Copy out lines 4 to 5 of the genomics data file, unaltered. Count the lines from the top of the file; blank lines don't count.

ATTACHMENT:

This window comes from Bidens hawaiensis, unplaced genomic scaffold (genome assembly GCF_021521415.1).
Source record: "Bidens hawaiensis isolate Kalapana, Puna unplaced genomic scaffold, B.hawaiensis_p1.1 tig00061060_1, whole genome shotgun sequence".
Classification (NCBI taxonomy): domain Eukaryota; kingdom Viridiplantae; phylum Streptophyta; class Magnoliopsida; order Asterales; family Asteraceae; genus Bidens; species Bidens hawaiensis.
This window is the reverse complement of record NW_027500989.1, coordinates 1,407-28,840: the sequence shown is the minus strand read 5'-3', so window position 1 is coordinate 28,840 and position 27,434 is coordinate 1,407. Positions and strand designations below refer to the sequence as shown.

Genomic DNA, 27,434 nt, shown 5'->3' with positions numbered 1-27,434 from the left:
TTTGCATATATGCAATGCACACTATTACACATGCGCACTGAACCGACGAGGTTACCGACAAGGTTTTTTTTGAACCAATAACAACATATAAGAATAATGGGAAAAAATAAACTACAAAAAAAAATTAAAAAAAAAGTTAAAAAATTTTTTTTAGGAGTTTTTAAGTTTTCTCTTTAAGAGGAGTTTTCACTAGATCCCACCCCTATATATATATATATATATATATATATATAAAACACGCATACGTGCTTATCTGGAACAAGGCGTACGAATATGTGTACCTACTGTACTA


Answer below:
This window is the reverse complement of record NW_027500989.1, coordinates 1,407-28,840: the sequence shown is the minus strand read 5'-3', so window position 1 is coordinate 28,840 and position 27,434 is coordinate 1,407. Positions and strand designations below refer to the sequence as shown.

Genomic DNA, 27,434 nt, shown 5'->3' with positions numbered 1-27,434 from the left: